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Monday, October 14, 2019  Spokane, Washington  Est. May 19, 1883
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Going Too Far Like Far Too Many Of Us, The Parents Of 7-Year-Old Jessica Dubroff Set No Limits For Their Child

By Mark Patinkin Providence Journal-Bulletin

The story, at first, seemed to have a simple moral: bad parents. What else do you call adults who allow a 7-year-old to fly across the country?

After thinking about it, I have another name for them.

Typical parents.

Typical of my generation.

No, most wouldn’t put their children’s lives at risk, but I look at the parents of Jessica Dubroff and in subtle ways, I see a mirror.

Like them, too many of us are bad at setting limits. Too many of us cannot say no.

Our own parents could. And did. But we vowed to be more reasonable. The byword of our youth was “anything goes,” and it seems that as parents, we follow the same dictum.

In the articles after Jessica’s death, I saw that her mother did not send her to school, or even give organized home instruction. Jesse, she argued, could learn better just experiencing life.

An extreme philosophy perhaps, but in extremes the rest of us can often glimpse ourselves. Here was a mother who rather than do the hard work of giving her children structure told herself that a lack of it was best for them. As for her father, who hatched this scheme, and let his daughter fly on two hours’ sleep and into bad weather, if ever there was a parent who said yes too often, it was he.

But in smaller ways, aren’t many of us yes-parents?

I have a theory as to why. People my age aren’t comfortable being authority figures. We don’t like saying, “Because I said so.” We prefer to be our children’s pals rather than their disciplinarians. It’s easier. But we forget something. Whether it’s bedtime or flying airplanes, we forget that it’s our job not just to give them what they want, but to deny them what they shouldn’t have. It’s up to us to decide between “Can they?” and “Should they?” I wonder how many of us realize there’s a difference.

Or perhaps we’re afraid of “Should they?” We’re afraid of the consequences: a child who grows angry and falls apart. It’s hard to be the bad guy, easier to be the candy man.

So we buy them what they demand and let them stay up later than they should because we’d rather be adored than cope with a mess. We don’t see that dealing with an occasional mess now is the best way to keep a child from becoming one later.

Of course, we’re good at rationalizing. We tell ourselves that a “no” will crush their spirit, their character; that if we let them push the edge, they will learn to fly, figuratively in most cases, literally in Jessica’s. But like all rationalizations, it’s a cop-out. You build character not by saying yes, but no.

Do you know what many of us do instead of saying no? Negotiate. We bargain. “Are you sure you’re not ready for bed?” We ask our children’s permission to let us parent, and if they don’t give it, we negotiate some more.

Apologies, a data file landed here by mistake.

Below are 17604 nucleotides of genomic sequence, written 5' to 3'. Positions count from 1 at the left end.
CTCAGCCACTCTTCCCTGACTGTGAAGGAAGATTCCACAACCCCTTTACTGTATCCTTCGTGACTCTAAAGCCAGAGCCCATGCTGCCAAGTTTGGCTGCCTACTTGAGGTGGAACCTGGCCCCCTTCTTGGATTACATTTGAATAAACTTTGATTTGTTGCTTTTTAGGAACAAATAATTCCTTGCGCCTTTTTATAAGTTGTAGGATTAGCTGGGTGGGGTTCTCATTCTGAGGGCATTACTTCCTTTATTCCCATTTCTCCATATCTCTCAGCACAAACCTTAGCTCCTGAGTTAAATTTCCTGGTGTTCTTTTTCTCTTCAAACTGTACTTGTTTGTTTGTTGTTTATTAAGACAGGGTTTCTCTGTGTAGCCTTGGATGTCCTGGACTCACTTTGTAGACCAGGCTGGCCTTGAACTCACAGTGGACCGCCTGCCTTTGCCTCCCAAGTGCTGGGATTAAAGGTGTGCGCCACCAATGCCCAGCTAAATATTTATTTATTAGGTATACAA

My own parents were hardly strict, but I don’t remember them negotiating. They drew lines. “Because I’m the mother and I say so.” How harsh. How stern. How appropriate. It did not leave us with the insecurity children feel when given more power than they want. It left us knowing where we stood. Which was a comforting place to be.

There is one other obvious moral to the tragedy of Jessica Dubroff, and many have already stated it: Her parents seemed more caught up in celebrating what she accomplished than who she was.

But don’t many of us? It’s too glib to explain that by saying we’re shallow people who see our children as trophies.

I wonder if instead it’s because, in some cases, sloppy parenting makes for sloppy children - demanding children - and it’s hard to celebrate the moment-to-moment behavior of such kids, so we push them to become little achievers. Those moments are easier to celebrate.

But what about other cases, and there are many, of unspoiled children who are also pushed too hard to be achievers? Is it that we’re too busy to celebrate the hour-to-hour moments of a child growing up nicely? Is it that we only have time, or only make time, to focus on their moments of performance? I wonder.

I wonder too if we hyper-program our children, from soccer to flying, because we have a fear of just letting them play. A 7-year-old girl should be able to lie on the grass and dream of being a pilot rather than be programmed to become one.

I’m not against activities. I plan to get my own children into Little League, soccer, maybe hockey. And in part, I’ll celebrate them for how often they score goals, how far they hit the ball. But I hope I remember to applaud them even more for how they treat their teammates and opponents. How gracefully they handle defeat. And limits. How decent they are moment to moment, instead of performance to performance.

Thankfully, there are few parents who would let their children take the risks Jessica Dubroff was allowed. Their bad judgment stands almost alone.

But when we ask why they did not say no, set limits, let their child be a child, we might want to look in the mirror.

And about smaller things but important things, ask the same questions of ourselves.

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